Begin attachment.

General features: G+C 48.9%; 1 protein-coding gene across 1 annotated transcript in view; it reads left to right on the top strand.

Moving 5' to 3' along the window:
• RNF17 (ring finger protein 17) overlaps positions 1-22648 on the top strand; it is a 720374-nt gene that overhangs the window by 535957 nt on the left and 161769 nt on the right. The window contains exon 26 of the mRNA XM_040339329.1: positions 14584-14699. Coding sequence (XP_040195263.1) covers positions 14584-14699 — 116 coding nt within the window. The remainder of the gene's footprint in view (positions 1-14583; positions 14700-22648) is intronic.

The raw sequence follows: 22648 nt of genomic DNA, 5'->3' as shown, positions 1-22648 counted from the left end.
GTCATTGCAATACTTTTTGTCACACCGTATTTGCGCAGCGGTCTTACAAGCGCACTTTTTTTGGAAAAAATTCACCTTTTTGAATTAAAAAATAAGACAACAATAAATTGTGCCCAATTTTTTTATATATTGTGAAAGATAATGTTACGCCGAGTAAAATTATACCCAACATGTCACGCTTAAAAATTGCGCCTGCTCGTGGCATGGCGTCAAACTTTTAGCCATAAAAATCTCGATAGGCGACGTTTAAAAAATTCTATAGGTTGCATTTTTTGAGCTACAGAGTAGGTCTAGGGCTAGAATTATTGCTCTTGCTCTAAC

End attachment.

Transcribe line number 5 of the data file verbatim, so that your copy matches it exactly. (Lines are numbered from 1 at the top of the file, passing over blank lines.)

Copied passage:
GTCATTGCAATACTTTTTGTCACACCGTATTTGCGCAGCGGTCTTACAAGCGCACTTTTTTTGGAAAAAATTCACCTTTTTGAATTAAAAAATAAGACAACAATAAATTGTGCCCAATTTTTTTATATATTGTGAAAGATAATGTTACGCCGAGTAAAATTATACCCAACATGTCACGCTTAAAAATTGCGCCTGCTCGTGGCATGGCGTCAAACTTTTAGCCATAAAAATCTCGATAGGCGACGTTTAAAAAATTCTATAGGTTGCATTTTTTGAGCTACAGAGTAGGTCTAGGGCTAGAATTATTGCTCTTGCTCTAAC